Summary: In continuing our series on Hebrews 11, we come to what happened between Cain and Abel. Today we'll see why Abel made a better sacrifice than Cain did.
IT TAKES FAITH (part two)
INTRODUCTION: In continuing our series on Hebrews 11, we come to what happened between Cain and Abel. Today we'll see why Abel made a better sacrifice than Cain did.
1) It takes faith to make a right sacrifice.
Hebrews 11:4, "By faith Abel offered a better sacrifice than Cain did. By faith he was commended as a righteous man, when God spoke well of his offerings. And by faith he still speaks, even though he is dead."
The writer of Hebrews highlights the fact that Abel's sacrifice was better than his brother's. And because of that, God commended him as a righteous man. We see that his righteousness was preceded by his faith. And we see that the sacrifice he made was out of his faith. So we can conclude that although Abel made a sacrifice unto God by faith, Cain did not. So what happened? How did this story play out? Let's see how Abel offered a better sacrifice than Cain did.
Gen. 4:1-5, "Adam lay with his wife Eve, and she became pregnant and gave birth to Cain. She said, “With the help of the LORD I have brought forth a man.” Later she gave birth to his brother Abel. Now Abel kept flocks, and Cain worked the soil. In the course of time Cain brought some of the fruits of the soil as an offering to the LORD. But Abel brought fat portions from some of the firstborn of his flock. The LORD looked with favor on Abel and his offering, but on Cain and his offering he did not look with favor. So Cain was very angry, and his face was downcast."
So we see that Cain made a sacrifice. But then there's a but. But Abel's sacrifice includes the descriptive words, 'fat portions' and 'first-fruits'. These indicate that Abel brought the best he had while Cain did not.
We will be tempted to hold back on God, like Cain did. Abel's faith caused him to think more about his God than his goods. Cain brought a sacrifice of fruits but not the first-fruits. That's the difference. Able brought the best while Cain brought the rest. Able brought the first to the one who was first. Cain brought second-hand fruits to the one who came in second (and you can guess who came in first in Cain's world).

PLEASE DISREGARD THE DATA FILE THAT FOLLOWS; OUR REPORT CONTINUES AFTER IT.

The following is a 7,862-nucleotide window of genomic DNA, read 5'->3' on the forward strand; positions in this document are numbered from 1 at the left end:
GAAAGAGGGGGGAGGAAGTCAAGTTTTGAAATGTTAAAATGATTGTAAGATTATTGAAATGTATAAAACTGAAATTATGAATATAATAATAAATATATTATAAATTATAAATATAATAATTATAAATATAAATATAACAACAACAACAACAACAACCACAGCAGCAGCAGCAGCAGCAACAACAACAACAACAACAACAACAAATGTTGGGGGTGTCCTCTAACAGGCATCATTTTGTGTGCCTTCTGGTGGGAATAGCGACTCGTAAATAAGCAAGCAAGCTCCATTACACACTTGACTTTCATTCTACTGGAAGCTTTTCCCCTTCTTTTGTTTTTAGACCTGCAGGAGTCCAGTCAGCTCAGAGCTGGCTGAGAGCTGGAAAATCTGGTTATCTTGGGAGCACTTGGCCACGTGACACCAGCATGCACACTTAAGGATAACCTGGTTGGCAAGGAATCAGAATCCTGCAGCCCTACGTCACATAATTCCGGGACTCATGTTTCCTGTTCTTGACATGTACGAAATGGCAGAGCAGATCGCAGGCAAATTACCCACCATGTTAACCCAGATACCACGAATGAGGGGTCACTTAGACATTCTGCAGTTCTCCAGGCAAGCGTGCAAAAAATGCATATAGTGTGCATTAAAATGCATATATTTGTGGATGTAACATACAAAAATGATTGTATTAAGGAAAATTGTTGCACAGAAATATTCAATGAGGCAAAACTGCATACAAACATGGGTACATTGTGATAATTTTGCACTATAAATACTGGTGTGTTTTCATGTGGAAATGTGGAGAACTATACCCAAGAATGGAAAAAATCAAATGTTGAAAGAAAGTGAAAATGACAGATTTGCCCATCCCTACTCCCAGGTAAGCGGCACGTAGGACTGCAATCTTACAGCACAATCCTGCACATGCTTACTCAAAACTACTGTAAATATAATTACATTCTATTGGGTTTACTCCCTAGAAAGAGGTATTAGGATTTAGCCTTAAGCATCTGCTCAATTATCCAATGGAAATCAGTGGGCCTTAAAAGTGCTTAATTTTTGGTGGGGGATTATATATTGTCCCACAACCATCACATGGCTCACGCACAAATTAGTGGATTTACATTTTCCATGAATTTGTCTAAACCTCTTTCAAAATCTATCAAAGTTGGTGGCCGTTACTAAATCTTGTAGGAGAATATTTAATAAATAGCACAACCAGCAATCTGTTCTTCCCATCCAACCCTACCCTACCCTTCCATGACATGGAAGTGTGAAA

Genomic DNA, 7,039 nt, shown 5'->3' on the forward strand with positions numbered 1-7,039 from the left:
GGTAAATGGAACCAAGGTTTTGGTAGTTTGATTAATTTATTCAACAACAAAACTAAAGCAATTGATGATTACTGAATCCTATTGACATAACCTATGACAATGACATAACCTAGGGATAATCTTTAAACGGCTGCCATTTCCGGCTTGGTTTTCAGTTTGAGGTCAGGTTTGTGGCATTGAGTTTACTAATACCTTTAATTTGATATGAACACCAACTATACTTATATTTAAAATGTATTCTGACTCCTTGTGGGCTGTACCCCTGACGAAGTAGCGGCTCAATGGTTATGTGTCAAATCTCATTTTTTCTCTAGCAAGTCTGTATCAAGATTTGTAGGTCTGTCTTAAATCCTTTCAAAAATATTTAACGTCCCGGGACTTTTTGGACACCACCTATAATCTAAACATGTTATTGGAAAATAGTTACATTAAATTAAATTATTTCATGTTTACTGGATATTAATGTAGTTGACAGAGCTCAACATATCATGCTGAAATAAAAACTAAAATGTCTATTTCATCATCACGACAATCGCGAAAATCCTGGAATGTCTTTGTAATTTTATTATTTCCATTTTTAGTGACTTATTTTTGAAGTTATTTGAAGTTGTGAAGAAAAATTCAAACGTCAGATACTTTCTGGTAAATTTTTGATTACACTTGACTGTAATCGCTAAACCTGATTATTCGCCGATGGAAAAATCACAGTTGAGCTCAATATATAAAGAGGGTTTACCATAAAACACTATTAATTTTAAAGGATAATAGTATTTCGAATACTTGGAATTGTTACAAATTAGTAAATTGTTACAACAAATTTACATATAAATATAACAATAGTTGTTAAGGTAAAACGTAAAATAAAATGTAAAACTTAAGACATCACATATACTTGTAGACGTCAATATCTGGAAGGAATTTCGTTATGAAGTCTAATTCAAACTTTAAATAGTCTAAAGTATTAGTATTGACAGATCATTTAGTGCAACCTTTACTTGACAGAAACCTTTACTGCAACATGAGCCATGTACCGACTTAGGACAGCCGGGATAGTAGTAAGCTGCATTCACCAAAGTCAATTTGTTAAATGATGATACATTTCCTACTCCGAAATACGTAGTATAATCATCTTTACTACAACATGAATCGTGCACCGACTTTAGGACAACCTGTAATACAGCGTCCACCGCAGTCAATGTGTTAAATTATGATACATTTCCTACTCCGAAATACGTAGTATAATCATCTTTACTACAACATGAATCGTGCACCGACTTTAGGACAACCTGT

Abel did what was honorable but Cain did not. Prov. 3:9, "Honor the LORD with your wealth, with the first-fruits of all your crops." Bringing the Lord the best of what we have is honorable. To honor is to respect and admire. There's a saying that goes, "give God what is right; not what is left". Faith enables us to respect, admire and honor the Lord.
In Malachi chapter three, when God told his people they were robbing him he told them to bring the whole tithe into the storehouse. They were bringing some but not all. They were making a sacrifice but not a right sacrifice. They, like Cain, brought what they considered to be good enough but yet it wasn't; it was unacceptable to God. it's not enough to bring a sacrifice; it needs to be a right sacrifice-a sacrifice that's driven by our faith. Faith allows me to offer the best of what I have. Faith enables me to bring the whole tithe into the storehouse.
2) It takes the right heart to make a right sacrifice.
Making the right sacrifice isn't just about money or material goods; it's talking about ourselves. Rom. 12:1 says we are to present ourselves as a living sacrifice; holy and pleasing to God-this is our spiritual act of worship. Able committed his spiritual act of worship; he gave the sacrifice that was holy and pleasing to God. The greatest commandment is to love God with all our heart, soul, strength and mind. So, we don't just give God some of us; we give him all of us.
One school of thought as to why Cain's sacrifice was rejected was that it had less to do with the sacrifice itself and more to do with the heart of the person bringing it. Warren Wiersbe said, “Cain wasn’t rejected because of his offering, but his offering was rejected because of Cain: his heart wasn’t right with God.”
I can see both issue happening here. Cain's offering wasn't accepted because his heart wasn't right. It wasn't a right sacrifice because it wasn't given with a right heart.
2nd Cor. 9:7 says that we should give what we have decided in our heart; not reluctantly or under compulsion for God loves a cheerful giver. Here Paul is challenging the status of our heart. Is the love of the Lord there? Is the faith and trust in the Lord there? Or are we just going through the motions? Are we just giving obligatory offerings?